I have come a long way in those ten years. In the beginning I shook with fear, but I employed that same shaking to shake my life up and create a new world for myself and my baby son. I found us a safe haven to live in, I found him a great playschool, we were soon surrounded by some wonderful people who made our lives so much more enriched. As he began school, I began my long journey into the academic world, thanks only to one person, my good friend Emma, who insisted that I do a course with her in the local tech. I hated the idea of spending a year doing Childcare, for me there is no greater horror than being lumped with  a room full of unruly toddlers, but nonetheless she insisted and so I began. As the year I have come a long way in those ten years. In the beginning I shook with fear, but I employed that same shaking to shake my life up and create a new world for myself and my baby son. I found us a safe haven to live in, I found him a great playschool, we were soon surrounded by some wonderful people who made our lives so much more enriched. As he began school, I began my long journey into the academic world, thanks only to one person, my good friend Emma, who insisted that I do a course with her in the local tech. I hated the idea of spending a year doing Childcare, for me there is no greater horror than being lumped with  a room full of unruly toddlers, but nonetheless she insisted and so I began. As the year progressed I began to realise that it wasn’t so bad to be in school again and we settled into a new routine. We have always had a wonderful momentum, my son and I. We work well as a team, and it all began back then.As time progressed I did more and more PLC courses, until the course coordinators began to question why I had not moved on up to higher academia. I was tested in that time and told that my IQ put me in the top 3% in the country – and since only 4% have PhD’s, I was told, there was no reason why I too could not have one quite easily. I bit the bullet. I moved from my safe zone, where I knew I’d never be found, right into the heart of the most calm and cultured city in Ireland, and I loved it. I also got into university there and so began a whole new chapter in my life. We loved it, my son would come to lectures in the afternoon and soon knew all the lecturers and tutors by name – they knew his name before they knew mine! My campus became my playzone; I came here to live, to love and to learn.progressed I began to realise that it wasn’t so bad to be in school again and we settled into a new routine. We have always had a wonderful momentum, my son and I. We work well as a team, and it all began back then.As time progressed I did more and more PLC courses, until the course coordinators began to question why I had not moved on up to higher academia. I was tested in that time and told that my IQ put me in the top 3% in the country – and since only 4% have PhD’s, I was told, there was no reason why I too could not have one quite easily. I bit the bullet. I moved from my safe zone, where I knew I’d never be found, right into the heart of the most calm and cultured city in Ireland, and I loved it. I also got into university there and so began a whole new chapter in my life. We loved it, my son would come to lectures in the afternoon and soon knew all the lecturers and tutors by name – they knew his name before they knew mine! My campus became my playzone; I came here to live, to love and to learn.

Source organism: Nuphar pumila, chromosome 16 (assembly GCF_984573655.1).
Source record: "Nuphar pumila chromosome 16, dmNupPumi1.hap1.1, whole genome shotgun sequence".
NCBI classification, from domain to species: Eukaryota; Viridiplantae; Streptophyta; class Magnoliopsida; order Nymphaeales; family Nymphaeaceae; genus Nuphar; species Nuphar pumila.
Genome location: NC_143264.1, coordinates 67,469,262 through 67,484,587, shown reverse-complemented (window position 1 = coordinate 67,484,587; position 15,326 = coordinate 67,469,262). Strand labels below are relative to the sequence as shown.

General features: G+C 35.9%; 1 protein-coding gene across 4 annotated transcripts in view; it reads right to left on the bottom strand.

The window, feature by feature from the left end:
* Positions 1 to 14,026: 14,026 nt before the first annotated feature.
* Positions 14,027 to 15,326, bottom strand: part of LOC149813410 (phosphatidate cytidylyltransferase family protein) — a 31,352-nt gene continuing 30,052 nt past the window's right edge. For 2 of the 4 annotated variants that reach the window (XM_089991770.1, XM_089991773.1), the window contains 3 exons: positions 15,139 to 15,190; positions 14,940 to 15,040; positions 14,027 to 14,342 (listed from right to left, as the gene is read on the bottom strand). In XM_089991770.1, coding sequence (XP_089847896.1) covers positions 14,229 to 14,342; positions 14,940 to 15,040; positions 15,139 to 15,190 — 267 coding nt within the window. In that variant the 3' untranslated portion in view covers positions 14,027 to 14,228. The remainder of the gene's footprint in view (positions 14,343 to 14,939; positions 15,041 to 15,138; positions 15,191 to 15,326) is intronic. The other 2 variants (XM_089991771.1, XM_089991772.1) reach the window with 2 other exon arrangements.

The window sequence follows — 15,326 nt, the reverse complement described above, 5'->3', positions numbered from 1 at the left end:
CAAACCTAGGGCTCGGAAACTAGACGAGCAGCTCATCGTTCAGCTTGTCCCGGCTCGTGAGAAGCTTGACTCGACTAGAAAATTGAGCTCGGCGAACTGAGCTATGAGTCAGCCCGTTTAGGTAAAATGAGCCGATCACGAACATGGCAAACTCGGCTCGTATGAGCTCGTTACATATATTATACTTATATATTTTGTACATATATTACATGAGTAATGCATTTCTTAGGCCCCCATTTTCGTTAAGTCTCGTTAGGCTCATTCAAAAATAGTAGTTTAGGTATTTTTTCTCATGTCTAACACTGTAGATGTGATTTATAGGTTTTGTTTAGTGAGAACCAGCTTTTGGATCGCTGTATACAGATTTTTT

And then he walked in.